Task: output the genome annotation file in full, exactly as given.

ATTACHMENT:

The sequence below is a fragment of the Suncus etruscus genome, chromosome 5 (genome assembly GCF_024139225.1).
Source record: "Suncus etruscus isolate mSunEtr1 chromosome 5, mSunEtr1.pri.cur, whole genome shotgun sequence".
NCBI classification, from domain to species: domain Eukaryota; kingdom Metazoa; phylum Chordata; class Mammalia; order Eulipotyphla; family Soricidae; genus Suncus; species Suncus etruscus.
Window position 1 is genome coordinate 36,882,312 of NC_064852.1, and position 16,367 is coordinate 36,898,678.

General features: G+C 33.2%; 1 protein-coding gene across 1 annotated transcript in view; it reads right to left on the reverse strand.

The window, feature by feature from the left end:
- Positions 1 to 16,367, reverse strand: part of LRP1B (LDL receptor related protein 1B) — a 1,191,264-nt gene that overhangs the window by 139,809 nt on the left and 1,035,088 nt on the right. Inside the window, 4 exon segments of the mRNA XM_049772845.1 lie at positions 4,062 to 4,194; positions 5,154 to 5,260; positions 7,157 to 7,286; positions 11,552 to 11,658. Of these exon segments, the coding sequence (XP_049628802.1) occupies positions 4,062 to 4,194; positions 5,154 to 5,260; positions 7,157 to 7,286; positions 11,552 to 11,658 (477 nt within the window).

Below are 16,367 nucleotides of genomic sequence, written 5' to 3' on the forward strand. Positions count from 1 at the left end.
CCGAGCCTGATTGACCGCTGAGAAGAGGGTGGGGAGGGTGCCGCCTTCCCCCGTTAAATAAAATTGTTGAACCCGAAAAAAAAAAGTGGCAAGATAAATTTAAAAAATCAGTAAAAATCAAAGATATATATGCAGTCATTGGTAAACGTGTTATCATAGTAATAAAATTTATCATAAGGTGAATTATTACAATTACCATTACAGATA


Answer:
The sequence below is a fragment of the Suncus etruscus genome, chromosome 5 (genome assembly GCF_024139225.1).
Source record: "Suncus etruscus isolate mSunEtr1 chromosome 5, mSunEtr1.pri.cur, whole genome shotgun sequence".
NCBI classification, from domain to species: domain Eukaryota; kingdom Metazoa; phylum Chordata; class Mammalia; order Eulipotyphla; family Soricidae; genus Suncus; species Suncus etruscus.
Window position 1 is genome coordinate 36,882,312 of NC_064852.1, and position 16,367 is coordinate 36,898,678.

General features: G+C 33.2%; 1 protein-coding gene across 1 annotated transcript in view; it reads right to left on the reverse strand.

The window, feature by feature from the left end:
- Positions 1 to 16,367, reverse strand: part of LRP1B (LDL receptor related protein 1B) — a 1,191,264-nt gene that overhangs the window by 139,809 nt on the left and 1,035,088 nt on the right. Inside the window, 4 exon segments of the mRNA XM_049772845.1 lie at positions 4,062 to 4,194; positions 5,154 to 5,260; positions 7,157 to 7,286; positions 11,552 to 11,658. Of these exon segments, the coding sequence (XP_049628802.1) occupies positions 4,062 to 4,194; positions 5,154 to 5,260; positions 7,157 to 7,286; positions 11,552 to 11,658 (477 nt within the window).

Below are 16,367 nucleotides of genomic sequence, written 5' to 3' on the forward strand. Positions count from 1 at the left end.
CCGAGCCTGATTGACCGCTGAGAAGAGGGTGGGGAGGGTGCCGCCTTCCCCCGTTAAATAAAATTGTTGAACCCGAAAAAAAAAAGTGGCAAGATAAATTTAAAAAATCAGTAAAAATCAAAGATATATATGCAGTCATTGGTAAACGTGTTATCATAGTAATAAAATTTATCATAAGGTGAATTATTACAATTACCATTACAGATA